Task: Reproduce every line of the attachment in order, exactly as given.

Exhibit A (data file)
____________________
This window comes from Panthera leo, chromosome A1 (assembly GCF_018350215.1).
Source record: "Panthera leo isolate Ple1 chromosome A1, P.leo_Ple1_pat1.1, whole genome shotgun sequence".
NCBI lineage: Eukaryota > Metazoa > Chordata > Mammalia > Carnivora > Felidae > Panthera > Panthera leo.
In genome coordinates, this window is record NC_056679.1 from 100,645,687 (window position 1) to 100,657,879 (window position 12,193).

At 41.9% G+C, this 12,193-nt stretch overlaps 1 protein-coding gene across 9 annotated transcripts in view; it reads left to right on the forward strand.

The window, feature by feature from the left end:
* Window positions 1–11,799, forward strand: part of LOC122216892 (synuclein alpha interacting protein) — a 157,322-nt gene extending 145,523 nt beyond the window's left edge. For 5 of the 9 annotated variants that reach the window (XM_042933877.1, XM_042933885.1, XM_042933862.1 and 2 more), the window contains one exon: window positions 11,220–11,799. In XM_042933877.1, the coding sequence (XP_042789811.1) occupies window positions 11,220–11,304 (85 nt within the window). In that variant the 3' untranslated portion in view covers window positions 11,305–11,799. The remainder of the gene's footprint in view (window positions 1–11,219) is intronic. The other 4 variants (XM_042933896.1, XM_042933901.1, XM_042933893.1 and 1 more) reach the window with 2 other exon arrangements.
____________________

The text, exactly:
This window comes from Panthera leo, chromosome A1 (assembly GCF_018350215.1).
Source record: "Panthera leo isolate Ple1 chromosome A1, P.leo_Ple1_pat1.1, whole genome shotgun sequence".
NCBI lineage: Eukaryota > Metazoa > Chordata > Mammalia > Carnivora > Felidae > Panthera > Panthera leo.
In genome coordinates, this window is record NC_056679.1 from 100,645,687 (window position 1) to 100,657,879 (window position 12,193).

At 41.9% G+C, this 12,193-nt stretch overlaps 1 protein-coding gene across 9 annotated transcripts in view; it reads left to right on the forward strand.

The window, feature by feature from the left end:
* Window positions 1–11,799, forward strand: part of LOC122216892 (synuclein alpha interacting protein) — a 157,322-nt gene extending 145,523 nt beyond the window's left edge. For 5 of the 9 annotated variants that reach the window (XM_042933877.1, XM_042933885.1, XM_042933862.1 and 2 more), the window contains one exon: window positions 11,220–11,799. In XM_042933877.1, the coding sequence (XP_042789811.1) occupies window positions 11,220–11,304 (85 nt within the window). In that variant the 3' untranslated portion in view covers window positions 11,305–11,799. The remainder of the gene's footprint in view (window positions 1–11,219) is intronic. The other 4 variants (XM_042933896.1, XM_042933901.1, XM_042933893.1 and 1 more) reach the window with 2 other exon arrangements.